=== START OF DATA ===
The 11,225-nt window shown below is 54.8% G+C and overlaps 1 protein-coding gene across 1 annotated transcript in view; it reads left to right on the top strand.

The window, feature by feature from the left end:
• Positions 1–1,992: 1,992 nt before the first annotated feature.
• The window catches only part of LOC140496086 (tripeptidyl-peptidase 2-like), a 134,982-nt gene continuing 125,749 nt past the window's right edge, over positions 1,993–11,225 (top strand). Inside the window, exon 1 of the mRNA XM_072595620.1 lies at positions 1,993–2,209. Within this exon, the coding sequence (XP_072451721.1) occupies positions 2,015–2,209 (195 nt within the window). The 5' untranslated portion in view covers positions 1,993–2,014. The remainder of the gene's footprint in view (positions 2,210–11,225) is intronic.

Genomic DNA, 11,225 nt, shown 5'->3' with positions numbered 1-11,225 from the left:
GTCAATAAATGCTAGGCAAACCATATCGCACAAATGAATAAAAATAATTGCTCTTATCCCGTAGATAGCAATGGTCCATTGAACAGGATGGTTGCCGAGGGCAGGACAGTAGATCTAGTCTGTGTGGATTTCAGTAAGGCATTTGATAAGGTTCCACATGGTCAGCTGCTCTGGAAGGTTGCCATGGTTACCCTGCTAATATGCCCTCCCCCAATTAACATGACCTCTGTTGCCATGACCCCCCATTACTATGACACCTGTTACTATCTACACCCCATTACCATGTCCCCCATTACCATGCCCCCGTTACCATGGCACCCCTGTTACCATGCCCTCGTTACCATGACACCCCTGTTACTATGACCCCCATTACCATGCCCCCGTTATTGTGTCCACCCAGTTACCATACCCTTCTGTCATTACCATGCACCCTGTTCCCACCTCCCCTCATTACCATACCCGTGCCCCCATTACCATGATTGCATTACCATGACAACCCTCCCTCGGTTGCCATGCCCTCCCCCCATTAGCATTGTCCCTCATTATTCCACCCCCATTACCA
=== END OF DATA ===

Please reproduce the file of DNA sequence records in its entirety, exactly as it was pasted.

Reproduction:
The 11,225-nt window shown below is 54.8% G+C and overlaps 1 protein-coding gene across 1 annotated transcript in view; it reads left to right on the top strand.

The window, feature by feature from the left end:
• Positions 1–1,992: 1,992 nt before the first annotated feature.
• The window catches only part of LOC140496086 (tripeptidyl-peptidase 2-like), a 134,982-nt gene continuing 125,749 nt past the window's right edge, over positions 1,993–11,225 (top strand). Inside the window, exon 1 of the mRNA XM_072595620.1 lies at positions 1,993–2,209. Within this exon, the coding sequence (XP_072451721.1) occupies positions 2,015–2,209 (195 nt within the window). The 5' untranslated portion in view covers positions 1,993–2,014. The remainder of the gene's footprint in view (positions 2,210–11,225) is intronic.

Genomic DNA, 11,225 nt, shown 5'->3' with positions numbered 1-11,225 from the left:
GTCAATAAATGCTAGGCAAACCATATCGCACAAATGAATAAAAATAATTGCTCTTATCCCGTAGATAGCAATGGTCCATTGAACAGGATGGTTGCCGAGGGCAGGACAGTAGATCTAGTCTGTGTGGATTTCAGTAAGGCATTTGATAAGGTTCCACATGGTCAGCTGCTCTGGAAGGTTGCCATGGTTACCCTGCTAATATGCCCTCCCCCAATTAACATGACCTCTGTTGCCATGACCCCCCATTACTATGACACCTGTTACTATCTACACCCCATTACCATGTCCCCCATTACCATGCCCCCGTTACCATGGCACCCCTGTTACCATGCCCTCGTTACCATGACACCCCTGTTACTATGACCCCCATTACCATGCCCCCGTTATTGTGTCCACCCAGTTACCATACCCTTCTGTCATTACCATGCACCCTGTTCCCACCTCCCCTCATTACCATACCCGTGCCCCCATTACCATGATTGCATTACCATGACAACCCTCCCTCGGTTGCCATGCCCTCCCCCCATTAGCATTGTCCCTCATTATTCCACCCCCATTACCA